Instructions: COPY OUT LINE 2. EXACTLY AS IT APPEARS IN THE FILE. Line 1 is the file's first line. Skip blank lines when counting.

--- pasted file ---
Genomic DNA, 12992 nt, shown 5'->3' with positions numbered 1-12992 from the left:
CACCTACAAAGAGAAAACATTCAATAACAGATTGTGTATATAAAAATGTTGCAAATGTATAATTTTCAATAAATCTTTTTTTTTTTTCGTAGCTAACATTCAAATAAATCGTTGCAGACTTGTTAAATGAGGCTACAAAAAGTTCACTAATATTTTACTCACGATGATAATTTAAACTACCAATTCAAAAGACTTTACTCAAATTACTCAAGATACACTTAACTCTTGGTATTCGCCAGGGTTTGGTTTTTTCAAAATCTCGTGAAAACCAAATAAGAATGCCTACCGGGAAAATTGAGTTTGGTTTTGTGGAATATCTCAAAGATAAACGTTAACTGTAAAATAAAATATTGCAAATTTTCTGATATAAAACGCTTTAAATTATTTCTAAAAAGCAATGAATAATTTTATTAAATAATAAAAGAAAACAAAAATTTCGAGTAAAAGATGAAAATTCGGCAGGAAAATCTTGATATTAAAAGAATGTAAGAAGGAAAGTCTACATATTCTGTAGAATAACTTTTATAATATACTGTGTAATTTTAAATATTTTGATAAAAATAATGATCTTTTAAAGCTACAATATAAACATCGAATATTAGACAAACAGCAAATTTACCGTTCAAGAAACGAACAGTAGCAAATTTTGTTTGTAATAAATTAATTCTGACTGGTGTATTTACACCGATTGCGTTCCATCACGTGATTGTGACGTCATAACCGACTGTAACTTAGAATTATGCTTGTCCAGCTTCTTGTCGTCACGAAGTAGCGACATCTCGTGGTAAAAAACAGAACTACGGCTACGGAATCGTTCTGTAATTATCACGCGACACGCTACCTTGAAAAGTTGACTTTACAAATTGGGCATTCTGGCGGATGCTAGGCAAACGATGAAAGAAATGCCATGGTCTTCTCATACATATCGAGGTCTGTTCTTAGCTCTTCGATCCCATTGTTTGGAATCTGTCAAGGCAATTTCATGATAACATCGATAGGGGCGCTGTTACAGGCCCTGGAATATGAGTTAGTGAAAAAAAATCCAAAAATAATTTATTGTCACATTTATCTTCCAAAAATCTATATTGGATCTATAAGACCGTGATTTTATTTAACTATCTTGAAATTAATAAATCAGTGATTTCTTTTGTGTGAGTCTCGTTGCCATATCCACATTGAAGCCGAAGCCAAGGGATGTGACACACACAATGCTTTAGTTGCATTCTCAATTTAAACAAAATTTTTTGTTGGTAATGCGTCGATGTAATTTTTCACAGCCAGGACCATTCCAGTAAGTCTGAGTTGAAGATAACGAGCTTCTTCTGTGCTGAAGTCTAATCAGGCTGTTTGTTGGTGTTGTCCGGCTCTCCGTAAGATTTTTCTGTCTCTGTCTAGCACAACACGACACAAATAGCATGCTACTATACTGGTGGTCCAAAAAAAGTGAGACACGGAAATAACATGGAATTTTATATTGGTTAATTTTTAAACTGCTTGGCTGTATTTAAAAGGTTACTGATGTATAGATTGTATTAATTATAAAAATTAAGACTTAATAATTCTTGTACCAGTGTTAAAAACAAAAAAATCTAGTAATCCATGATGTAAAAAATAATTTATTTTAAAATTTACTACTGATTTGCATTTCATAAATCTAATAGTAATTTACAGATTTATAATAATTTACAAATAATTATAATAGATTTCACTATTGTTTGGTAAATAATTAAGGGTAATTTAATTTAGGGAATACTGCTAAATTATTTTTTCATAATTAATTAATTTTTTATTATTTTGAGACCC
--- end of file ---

CACCTACAAAGAGAAAACATTCAATAACAGATTGTGTATATAAAAATGTTGCAAATGTATAATTTTCAATAAATCTTTTTTTTTTTTCGTAGCTAACATTCAAATAAATCGTTGCAGACTTGTTAAATGAGGCTACAAAAAGTTCACTAATATTTTACTCACGATGATAATTTAAACTACCAATTCAAAAGACTTTACTCAAATTACTCAAGATACACTTAACTCTTGGTATTCGCCAGGGTTTGGTTTTTTCAAAATCTCGTGAAAACCAAATAAGAATGCCTACCGGGAAAATTGAGTTTGGTTTTGTGGAATATCTCAAAGATAAACGTTAACTGTAAAATAAAATATTGCAAATTTTCTGATATAAAACGCTTTAAATTATTTCTAAAAAGCAATGAATAATTTTATTAAATAATAAAAGAAAACAAAAATTTCGAGTAAAAGATGAAAATTCGGCAGGAAAATCTTGATATTAAAAGAATGTAAGAAGGAAAGTCTACATATTCTGTAGAATAACTTTTATAATATACTGTGTAATTTTAAATATTTTGATAAAAATAATGATCTTTTAAAGCTACAATATAAACATCGAATATTAGACAAACAGCAAATTTACCGTTCAAGAAACGAACAGTAGCAAATTTTGTTTGTAATAAATTAATTCTGACTGGTGTATTTACACCGATTGCGTTCCATCACGTGATTGTGACGTCATAACCGACTGTAACTTAGAATTATGCTTGTCCAGCTTCTTGTCGTCACGAAGTAGCGACATCTCGTGGTAAAAAACAGAACTACGGCTACGGAATCGTTCTGTAATTATCACGCGACACGCTACCTTGAAAAGTTGACTTTACAAATTGGGCATTCTGGCGGATGCTAGGCAAACGATGAAAGAAATGCCATGGTCTTCTCATACATATCGAGGTCTGTTCTTAGCTCTTCGATCCCATTGTTTGGAATCTGTCAAGGCAATTTCATGATAACATCGATAGGGGCGCTGTTACAGGCCCTGGAATATGAGTTAGTGAAAAAAAATCCAAAAATAATTTATTGTCACATTTATCTTCCAAAAATCTATATTGGATCTATAAGACCGTGATTTTATTTAACTATCTTGAAATTAATAAATCAGTGATTTCTTTTGTGTGAGTCTCGTTGCCATATCCACATTGAAGCCGAAGCCAAGGGATGTGACACACACAATGCTTTAGTTGCATTCTCAATTTAAACAAAATTTTTTGTTGGTAATGCGTCGATGTAATTTTTCACAGCCAGGACCATTCCAGTAAGTCTGAGTTGAAGATAACGAGCTTCTTCTGTGCTGAAGTCTAATCAGGCTGTTTGTTGGTGTTGTCCGGCTCTCCGTAAGATTTTTCTGTCTCTGTCTAGCACAACACGACACAAATAGCATGCTACTATACTGGTGGTCCAAAAAAAGTGAGACACGGAAATAACATGGAATTTTATATTGGTTAATTTTTAAACTGCTTGGCTGTATTTAAAAGGTTACTGATGTATAGATTGTATTAATTATAAAAATTAAGACTTAATAATTCTTGTACCAGTGTTAAAAACAAAAAAATCTAGTAATCCATGATGTAAAAAATAATTTATTTTAAAATTTACTACTGATTTGCATTTCATAAATCTAATAGTAATTTACAGATTTATAATAATTTACAAATAATTATAATAGATTTCACTATTGTTTGGTAAATAATTAAGGGTAATTTAATTTAGGGAATACTGCTAAATTATTTTTTCATAATTAATTAATTTTTTATTATTTTGAGACCC